Analyzing the Effectiveness of Missile Technology Control Regime




The advancement of military technology and sophisticated weapons and missiles, gave birth to unprecedented threats to international peace and security. By the end of cold war, the spread of missiles and nuclear technology posed new challenges to world peace. To address apprehensions and roll back this trend, the Group of Seven (G-7) initiated the Missile Technology Control Regime (MTCR). With the aim to halt the proliferation of of nuclear weapons, ballistic missiles and missile technology, the world powers attempted to limit the nuclear and missile technology in few hands. The birth of MTCR provided an opportunity to many like-minded countries to unite in the defense of their own strategic interests. However, the MTCR failed in its prime objective to restrict the transfer of missile technology. At the same time, many observers believe that the success of MTCR remained limited to documents. Therefore, this report sheds light on brief background and development of MTCR, clarifies its objectives and goals, and analyzes its success and failures. In conclusion the report offers recommendations to further improve the worthiness of this Regime.


Introduction

The Missile Technology Control Regime (MTCR) is a non-binding international accord. It is a non-treaty association of states that have an established policy for limiting the spread of missiles and missile technology. It was established by the G-7 industrialized countries (Canada, France, Germany, Italy, Japan, Great Britain, and the United States) on April 1987. The main reason behind the creation of MTCR was to restrain the spread of unmanned delivery systems for nuclear weapons, particularly delivery systems that are capable of carrying a minimum payload of 500kg and minimum of 300 km.

In 1983 France, Germany, Italy, the United Kingdom, and the United States initiated the formal discussions on controlling missile proliferation. Later Japan and Canada also joined them and they reached an agreement to control the proliferation of ballistic missiles capable of carrying nuclear warheads. It was that point when a nuclear-capable missile was defined as one capable of delivering at least 500 kilograms to a range of 300 kilometers or more. Eventually these events led G-7 countries to formally announce the Missile Technology Control Regime on 16 April 1987.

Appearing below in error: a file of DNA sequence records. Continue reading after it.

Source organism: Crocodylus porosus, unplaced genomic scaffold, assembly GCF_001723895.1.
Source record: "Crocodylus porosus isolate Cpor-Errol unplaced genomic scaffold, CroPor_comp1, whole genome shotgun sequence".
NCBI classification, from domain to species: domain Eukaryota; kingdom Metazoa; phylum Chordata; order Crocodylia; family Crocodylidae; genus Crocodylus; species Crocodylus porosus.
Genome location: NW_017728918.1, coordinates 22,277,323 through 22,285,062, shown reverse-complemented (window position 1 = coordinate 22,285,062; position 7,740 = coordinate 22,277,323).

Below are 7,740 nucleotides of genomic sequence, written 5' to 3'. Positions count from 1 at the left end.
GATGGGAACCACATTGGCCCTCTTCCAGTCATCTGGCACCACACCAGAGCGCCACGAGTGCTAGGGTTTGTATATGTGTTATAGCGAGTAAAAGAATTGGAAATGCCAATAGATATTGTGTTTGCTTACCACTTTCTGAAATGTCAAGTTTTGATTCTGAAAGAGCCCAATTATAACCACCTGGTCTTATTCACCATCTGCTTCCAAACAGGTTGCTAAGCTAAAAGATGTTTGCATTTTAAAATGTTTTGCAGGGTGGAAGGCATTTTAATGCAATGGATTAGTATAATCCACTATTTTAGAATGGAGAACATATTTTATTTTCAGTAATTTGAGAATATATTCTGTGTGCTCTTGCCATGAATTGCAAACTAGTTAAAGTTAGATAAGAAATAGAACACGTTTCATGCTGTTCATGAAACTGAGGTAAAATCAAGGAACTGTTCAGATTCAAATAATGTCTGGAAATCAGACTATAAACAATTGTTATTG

Since MTCR was constructed at the end of the Cold War, it principally focused on the curb the spread of missiles capable of delivering nuclear weapons. In order to deal with the escalating proliferation of nuclear weapons, some like-minded countries initiated the MTCR, mainly to curb the proliferation of ballistic missile, nuclear weapons and missile technology by addressing the most destabilizing delivery system for such weapons. At the annual meeting in Oslo in 1992, it was agreed to enlarge the scope of the MTCR’s, and its original focus on missiles for nuclear weapons delivery was extended to a focus on the proliferation of missiles for the delivery of all types of weapons of mass destruction (WMD), including nuclear, chemical and biological weapons. Such proliferation has been recognized as a threat to international peace and security. The regime found a way to counter this threat by keeping a close observation over the transfer of missile equipment, material, and related technologies usable for systems capable of delivering nuclear weapons.


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